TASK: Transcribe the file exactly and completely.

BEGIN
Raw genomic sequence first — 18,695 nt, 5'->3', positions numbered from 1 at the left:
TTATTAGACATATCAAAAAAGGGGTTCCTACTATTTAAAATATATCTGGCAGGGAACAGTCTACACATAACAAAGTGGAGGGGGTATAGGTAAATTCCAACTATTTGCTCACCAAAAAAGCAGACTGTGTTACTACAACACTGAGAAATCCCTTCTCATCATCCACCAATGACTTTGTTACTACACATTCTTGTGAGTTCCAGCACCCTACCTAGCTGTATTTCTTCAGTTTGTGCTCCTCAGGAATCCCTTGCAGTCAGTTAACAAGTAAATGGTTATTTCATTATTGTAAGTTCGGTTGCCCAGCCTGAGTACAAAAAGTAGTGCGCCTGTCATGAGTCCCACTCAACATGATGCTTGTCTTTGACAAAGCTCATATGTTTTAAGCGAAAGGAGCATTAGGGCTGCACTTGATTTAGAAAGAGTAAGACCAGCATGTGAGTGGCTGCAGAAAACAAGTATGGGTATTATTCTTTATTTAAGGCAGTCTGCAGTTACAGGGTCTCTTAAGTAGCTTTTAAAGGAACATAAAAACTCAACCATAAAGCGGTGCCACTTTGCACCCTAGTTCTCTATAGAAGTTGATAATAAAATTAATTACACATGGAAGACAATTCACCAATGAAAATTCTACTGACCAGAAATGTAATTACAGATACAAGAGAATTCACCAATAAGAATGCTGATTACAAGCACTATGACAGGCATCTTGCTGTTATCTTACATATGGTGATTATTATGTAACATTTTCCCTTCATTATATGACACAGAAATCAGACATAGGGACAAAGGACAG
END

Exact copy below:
Raw genomic sequence first — 18,695 nt, 5'->3', positions numbered from 1 at the left:
TTATTAGACATATCAAAAAAGGGGTTCCTACTATTTAAAATATATCTGGCAGGGAACAGTCTACACATAACAAAGTGGAGGGGGTATAGGTAAATTCCAACTATTTGCTCACCAAAAAAGCAGACTGTGTTACTACAACACTGAGAAATCCCTTCTCATCATCCACCAATGACTTTGTTACTACACATTCTTGTGAGTTCCAGCACCCTACCTAGCTGTATTTCTTCAGTTTGTGCTCCTCAGGAATCCCTTGCAGTCAGTTAACAAGTAAATGGTTATTTCATTATTGTAAGTTCGGTTGCCCAGCCTGAGTACAAAAAGTAGTGCGCCTGTCATGAGTCCCACTCAACATGATGCTTGTCTTTGACAAAGCTCATATGTTTTAAGCGAAAGGAGCATTAGGGCTGCACTTGATTTAGAAAGAGTAAGACCAGCATGTGAGTGGCTGCAGAAAACAAGTATGGGTATTATTCTTTATTTAAGGCAGTCTGCAGTTACAGGGTCTCTTAAGTAGCTTTTAAAGGAACATAAAAACTCAACCATAAAGCGGTGCCACTTTGCACCCTAGTTCTCTATAGAAGTTGATAATAAAATTAATTACACATGGAAGACAATTCACCAATGAAAATTCTACTGACCAGAAATGTAATTACAGATACAAGAGAATTCACCAATAAGAATGCTGATTACAAGCACTATGACAGGCATCTTGCTGTTATCTTACATATGGTGATTATTATGTAACATTTTCCCTTCATTATATGACACAGAAATCAGACATAGGGACAAAGGACAG